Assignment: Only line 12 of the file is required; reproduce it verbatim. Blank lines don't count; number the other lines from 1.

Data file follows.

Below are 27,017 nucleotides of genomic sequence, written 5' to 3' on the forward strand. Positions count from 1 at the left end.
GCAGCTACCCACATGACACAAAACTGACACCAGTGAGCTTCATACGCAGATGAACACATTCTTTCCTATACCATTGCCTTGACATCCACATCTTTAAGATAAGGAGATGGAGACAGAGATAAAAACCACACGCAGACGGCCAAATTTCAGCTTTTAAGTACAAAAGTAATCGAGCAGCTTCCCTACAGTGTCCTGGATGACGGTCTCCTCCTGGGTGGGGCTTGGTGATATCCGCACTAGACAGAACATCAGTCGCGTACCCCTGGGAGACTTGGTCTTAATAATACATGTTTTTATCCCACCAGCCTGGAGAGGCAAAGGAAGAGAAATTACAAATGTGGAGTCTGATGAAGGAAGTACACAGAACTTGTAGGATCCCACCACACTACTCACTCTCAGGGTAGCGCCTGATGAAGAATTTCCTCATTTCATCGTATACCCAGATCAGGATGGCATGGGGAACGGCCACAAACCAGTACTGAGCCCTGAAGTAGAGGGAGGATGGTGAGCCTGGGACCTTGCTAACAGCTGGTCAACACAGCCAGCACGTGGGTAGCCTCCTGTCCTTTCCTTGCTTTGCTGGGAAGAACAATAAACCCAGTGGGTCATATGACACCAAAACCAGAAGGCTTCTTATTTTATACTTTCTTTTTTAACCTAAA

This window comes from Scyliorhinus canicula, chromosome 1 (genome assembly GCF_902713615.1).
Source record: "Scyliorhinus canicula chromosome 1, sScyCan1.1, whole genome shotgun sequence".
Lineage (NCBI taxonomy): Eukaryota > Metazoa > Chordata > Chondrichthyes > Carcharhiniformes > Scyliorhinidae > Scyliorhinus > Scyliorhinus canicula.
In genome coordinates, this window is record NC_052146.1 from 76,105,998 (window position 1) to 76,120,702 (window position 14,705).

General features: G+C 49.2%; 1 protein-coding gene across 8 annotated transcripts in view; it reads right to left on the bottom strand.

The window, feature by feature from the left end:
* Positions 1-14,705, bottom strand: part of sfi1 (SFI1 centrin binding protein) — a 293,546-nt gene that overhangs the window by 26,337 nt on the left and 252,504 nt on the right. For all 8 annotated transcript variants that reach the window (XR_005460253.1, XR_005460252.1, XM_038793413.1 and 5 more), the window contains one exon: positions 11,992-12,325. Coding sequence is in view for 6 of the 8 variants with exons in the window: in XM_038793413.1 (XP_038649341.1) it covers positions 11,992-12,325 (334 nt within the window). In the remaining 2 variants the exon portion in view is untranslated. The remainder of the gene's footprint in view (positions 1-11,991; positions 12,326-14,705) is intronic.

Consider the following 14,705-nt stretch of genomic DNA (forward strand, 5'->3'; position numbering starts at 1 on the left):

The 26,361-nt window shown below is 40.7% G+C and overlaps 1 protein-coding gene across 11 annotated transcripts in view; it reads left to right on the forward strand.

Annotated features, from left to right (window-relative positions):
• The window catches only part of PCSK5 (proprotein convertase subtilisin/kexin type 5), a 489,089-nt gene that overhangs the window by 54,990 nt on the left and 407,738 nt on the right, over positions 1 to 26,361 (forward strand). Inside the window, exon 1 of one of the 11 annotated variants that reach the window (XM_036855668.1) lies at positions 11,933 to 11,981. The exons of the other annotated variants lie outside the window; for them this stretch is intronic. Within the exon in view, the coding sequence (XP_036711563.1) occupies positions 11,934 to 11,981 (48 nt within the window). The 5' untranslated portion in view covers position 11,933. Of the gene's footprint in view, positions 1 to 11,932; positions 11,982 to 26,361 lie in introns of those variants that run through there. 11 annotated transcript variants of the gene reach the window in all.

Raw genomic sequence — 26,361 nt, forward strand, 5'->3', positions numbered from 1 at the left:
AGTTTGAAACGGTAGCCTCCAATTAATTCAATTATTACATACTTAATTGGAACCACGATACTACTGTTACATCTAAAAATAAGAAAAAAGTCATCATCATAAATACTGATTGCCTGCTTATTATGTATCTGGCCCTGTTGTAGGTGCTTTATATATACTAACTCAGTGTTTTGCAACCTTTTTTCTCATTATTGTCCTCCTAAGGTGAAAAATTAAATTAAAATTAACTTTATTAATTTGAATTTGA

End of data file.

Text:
Annotated features, from left to right (window-relative positions):